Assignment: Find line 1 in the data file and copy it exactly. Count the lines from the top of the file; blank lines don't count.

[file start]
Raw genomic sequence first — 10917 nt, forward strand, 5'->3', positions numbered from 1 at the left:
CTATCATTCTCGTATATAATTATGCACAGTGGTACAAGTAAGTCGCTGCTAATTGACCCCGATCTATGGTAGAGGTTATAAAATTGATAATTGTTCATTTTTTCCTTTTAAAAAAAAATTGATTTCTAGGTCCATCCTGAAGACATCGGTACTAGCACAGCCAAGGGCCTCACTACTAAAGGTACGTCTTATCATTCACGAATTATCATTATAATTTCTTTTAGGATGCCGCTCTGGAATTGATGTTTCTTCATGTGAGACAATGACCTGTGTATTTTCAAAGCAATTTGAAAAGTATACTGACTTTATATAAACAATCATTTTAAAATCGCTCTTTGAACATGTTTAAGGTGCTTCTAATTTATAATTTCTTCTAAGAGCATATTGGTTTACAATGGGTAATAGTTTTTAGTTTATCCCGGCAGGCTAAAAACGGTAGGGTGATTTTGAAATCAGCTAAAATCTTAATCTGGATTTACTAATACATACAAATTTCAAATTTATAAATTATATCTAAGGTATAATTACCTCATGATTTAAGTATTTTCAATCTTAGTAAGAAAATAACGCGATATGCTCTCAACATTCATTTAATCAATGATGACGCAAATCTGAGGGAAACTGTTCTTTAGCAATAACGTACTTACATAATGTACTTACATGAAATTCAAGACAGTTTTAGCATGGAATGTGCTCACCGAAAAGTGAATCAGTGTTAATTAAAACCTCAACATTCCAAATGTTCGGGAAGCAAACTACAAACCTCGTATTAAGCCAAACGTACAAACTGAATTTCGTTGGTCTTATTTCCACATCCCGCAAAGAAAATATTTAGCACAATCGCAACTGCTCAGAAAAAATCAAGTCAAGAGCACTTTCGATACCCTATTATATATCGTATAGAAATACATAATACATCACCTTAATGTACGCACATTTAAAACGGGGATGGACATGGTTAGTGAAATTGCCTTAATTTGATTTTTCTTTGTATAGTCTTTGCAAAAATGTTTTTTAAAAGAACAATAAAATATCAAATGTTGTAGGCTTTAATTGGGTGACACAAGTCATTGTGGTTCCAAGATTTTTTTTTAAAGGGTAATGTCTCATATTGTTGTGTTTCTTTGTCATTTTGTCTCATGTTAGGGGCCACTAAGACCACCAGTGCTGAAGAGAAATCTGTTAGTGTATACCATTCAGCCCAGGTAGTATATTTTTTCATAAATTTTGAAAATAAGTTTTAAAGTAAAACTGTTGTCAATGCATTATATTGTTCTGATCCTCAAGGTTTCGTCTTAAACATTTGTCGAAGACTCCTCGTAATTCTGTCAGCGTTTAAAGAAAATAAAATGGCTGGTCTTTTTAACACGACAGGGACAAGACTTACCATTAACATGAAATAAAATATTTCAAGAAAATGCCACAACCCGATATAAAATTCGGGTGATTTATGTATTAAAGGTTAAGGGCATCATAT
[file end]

Raw genomic sequence first — 10917 nt, forward strand, 5'->3', positions numbered from 1 at the left: